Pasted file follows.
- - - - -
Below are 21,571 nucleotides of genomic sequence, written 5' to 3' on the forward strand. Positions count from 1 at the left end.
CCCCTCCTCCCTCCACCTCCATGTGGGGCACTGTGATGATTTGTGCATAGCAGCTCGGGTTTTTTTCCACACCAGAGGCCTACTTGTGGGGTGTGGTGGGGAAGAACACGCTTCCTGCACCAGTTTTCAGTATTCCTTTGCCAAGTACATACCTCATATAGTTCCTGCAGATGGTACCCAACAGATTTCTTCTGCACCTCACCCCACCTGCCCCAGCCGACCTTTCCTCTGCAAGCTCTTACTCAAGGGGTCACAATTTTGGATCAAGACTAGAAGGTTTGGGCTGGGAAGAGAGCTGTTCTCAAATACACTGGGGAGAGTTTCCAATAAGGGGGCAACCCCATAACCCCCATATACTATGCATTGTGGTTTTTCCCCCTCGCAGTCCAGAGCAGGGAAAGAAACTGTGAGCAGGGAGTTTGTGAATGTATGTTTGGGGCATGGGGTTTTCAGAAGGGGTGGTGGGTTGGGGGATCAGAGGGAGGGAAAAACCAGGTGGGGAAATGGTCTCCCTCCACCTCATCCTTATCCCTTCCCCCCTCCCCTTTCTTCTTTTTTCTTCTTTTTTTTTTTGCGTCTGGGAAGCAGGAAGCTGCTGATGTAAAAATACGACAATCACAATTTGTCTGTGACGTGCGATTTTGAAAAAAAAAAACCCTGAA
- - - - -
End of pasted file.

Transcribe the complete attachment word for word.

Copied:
Below are 21,571 nucleotides of genomic sequence, written 5' to 3' on the forward strand. Positions count from 1 at the left end.
CCCCTCCTCCCTCCACCTCCATGTGGGGCACTGTGATGATTTGTGCATAGCAGCTCGGGTTTTTTTCCACACCAGAGGCCTACTTGTGGGGTGTGGTGGGGAAGAACACGCTTCCTGCACCAGTTTTCAGTATTCCTTTGCCAAGTACATACCTCATATAGTTCCTGCAGATGGTACCCAACAGATTTCTTCTGCACCTCACCCCACCTGCCCCAGCCGACCTTTCCTCTGCAAGCTCTTACTCAAGGGGTCACAATTTTGGATCAAGACTAGAAGGTTTGGGCTGGGAAGAGAGCTGTTCTCAAATACACTGGGGAGAGTTTCCAATAAGGGGGCAACCCCATAACCCCCATATACTATGCATTGTGGTTTTTCCCCCTCGCAGTCCAGAGCAGGGAAAGAAACTGTGAGCAGGGAGTTTGTGAATGTATGTTTGGGGCATGGGGTTTTCAGAAGGGGTGGTGGGTTGGGGGATCAGAGGGAGGGAAAAACCAGGTGGGGAAATGGTCTCCCTCCACCTCATCCTTATCCCTTCCCCCCTCCCCTTTCTTCTTTTTTCTTCTTTTTTTTTTTGCGTCTGGGAAGCAGGAAGCTGCTGATGTAAAAATACGACAATCACAATTTGTCTGTGACGTGCGATTTTGAAAAAAAAAAACCCTGAA